Vegetarian Diet Cuts Risk of Heart Disease

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Cut back on that steak! A recently released study from scientists at Oxford University in England suggests that vegetarians are 32% less likely to be hospitalized or die from heart disease than meat eaters — including those who eat mostly fish.

Researchers followed a total of 44,561 men and women living in England and Scotland for 11.5 years on average; 34% of those persons were vegetarians. Throughout the study, the researchers assessed the participants’ diet, smoking habits, exercise habits, body-mass index, blood pressure and cholesterol levels.

After adjusting for potential compounding factors, like age, alcohol consumption and physical activity, they found that vegetarians had a 32% lower risk of being hospitalized or dying from heart disease. They even found that those who were vegetarians for at least 5 years during the study enjoyed similar heart-healthy benefits.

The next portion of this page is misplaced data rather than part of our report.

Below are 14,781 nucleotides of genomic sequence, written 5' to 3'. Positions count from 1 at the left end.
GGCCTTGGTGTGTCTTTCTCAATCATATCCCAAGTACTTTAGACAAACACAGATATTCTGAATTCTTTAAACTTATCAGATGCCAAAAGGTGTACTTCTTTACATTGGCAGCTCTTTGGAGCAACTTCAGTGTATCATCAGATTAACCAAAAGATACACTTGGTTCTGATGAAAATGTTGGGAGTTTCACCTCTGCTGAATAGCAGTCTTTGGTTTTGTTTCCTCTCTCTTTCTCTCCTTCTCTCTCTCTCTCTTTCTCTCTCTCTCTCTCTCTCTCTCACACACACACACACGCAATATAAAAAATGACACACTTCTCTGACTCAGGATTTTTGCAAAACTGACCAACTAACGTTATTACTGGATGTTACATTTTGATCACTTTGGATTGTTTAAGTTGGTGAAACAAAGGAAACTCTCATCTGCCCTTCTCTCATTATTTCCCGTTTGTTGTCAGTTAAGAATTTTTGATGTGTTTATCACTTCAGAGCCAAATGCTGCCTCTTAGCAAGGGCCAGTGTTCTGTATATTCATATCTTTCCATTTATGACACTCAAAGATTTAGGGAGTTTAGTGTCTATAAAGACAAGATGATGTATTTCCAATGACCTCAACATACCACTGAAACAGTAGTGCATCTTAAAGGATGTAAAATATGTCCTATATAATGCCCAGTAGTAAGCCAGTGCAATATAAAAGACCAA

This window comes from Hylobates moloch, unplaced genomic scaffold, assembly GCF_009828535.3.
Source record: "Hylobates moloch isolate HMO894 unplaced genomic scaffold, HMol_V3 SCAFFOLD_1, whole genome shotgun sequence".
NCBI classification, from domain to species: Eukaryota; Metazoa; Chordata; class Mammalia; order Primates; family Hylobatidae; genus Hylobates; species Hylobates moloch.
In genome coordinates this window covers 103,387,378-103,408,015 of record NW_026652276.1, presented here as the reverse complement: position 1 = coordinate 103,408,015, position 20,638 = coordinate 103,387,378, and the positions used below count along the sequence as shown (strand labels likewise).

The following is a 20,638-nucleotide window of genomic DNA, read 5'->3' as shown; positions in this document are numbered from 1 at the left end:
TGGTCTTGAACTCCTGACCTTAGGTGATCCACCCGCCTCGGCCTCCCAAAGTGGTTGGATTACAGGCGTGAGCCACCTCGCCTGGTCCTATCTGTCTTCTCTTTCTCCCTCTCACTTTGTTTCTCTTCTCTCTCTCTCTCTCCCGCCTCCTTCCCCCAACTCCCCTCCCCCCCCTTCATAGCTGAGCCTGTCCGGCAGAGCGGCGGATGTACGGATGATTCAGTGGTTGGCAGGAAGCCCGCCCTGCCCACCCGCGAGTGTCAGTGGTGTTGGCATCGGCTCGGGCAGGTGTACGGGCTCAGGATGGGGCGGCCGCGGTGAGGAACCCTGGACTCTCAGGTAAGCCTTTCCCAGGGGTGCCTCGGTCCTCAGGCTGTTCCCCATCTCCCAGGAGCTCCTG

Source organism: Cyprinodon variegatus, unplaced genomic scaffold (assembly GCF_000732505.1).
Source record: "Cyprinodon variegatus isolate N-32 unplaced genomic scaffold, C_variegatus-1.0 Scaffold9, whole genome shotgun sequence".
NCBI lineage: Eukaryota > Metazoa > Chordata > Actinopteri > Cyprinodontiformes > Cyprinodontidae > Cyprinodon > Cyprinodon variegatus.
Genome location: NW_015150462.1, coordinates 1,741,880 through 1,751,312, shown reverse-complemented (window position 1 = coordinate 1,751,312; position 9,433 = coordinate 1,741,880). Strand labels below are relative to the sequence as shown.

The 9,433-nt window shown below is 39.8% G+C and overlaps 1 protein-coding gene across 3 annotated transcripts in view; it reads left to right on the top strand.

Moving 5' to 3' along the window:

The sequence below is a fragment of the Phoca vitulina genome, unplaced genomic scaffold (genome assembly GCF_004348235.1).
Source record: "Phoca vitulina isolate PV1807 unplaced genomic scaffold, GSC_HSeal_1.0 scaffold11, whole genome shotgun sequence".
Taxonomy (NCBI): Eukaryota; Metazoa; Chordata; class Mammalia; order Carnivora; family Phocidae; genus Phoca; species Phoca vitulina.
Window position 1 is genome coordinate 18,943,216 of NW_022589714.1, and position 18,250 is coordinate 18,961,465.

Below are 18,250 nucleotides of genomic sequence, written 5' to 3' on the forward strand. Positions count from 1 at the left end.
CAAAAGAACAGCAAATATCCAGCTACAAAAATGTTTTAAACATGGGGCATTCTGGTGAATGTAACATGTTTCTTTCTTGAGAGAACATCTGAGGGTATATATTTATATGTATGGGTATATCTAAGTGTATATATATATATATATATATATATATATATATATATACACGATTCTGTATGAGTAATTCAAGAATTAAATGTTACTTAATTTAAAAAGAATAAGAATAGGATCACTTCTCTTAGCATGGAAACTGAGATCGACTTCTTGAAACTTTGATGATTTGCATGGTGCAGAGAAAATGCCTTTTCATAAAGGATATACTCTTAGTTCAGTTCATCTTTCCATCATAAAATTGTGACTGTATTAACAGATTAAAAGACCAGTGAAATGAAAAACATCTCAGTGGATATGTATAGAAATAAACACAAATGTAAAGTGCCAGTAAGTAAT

The benefits of a vegetarian diet has long been championed by celebrities and physicians such as Bill Clinton, Alicia Silverstone, Paul McCartney and Dr. Dean Ornish. Many not only praise the health benefits of a vegetarian or vegan household but also mention the benefits afforded to animals and to the environment.

Various vegetarian and vegan organizations also claim that eliminating meat bestows a multitude of other health benefits, including a lower risk of osteoporosis, cancer and fatigue. Many also famously claim that vegetarians have stronger sex drives and make better lovers.

Lisa Oz, Dr. Oz’s wife, has been a vegetarian since age 15 and keeps a vegetarian household.

If you’re considering switching to a vegetarian or vegan diet, make sure you’re getting enough protein and vitamins in your diet, as vegetarians run the risk of not getting enough protein or vital nutrients that meat provides, including vitamin B12. Take a multivitamin to ensure you’re getting enough nutrients and make sure to include good sources of plant-based proteins in your diet from tofu, quinoa, tempeh, or white beans.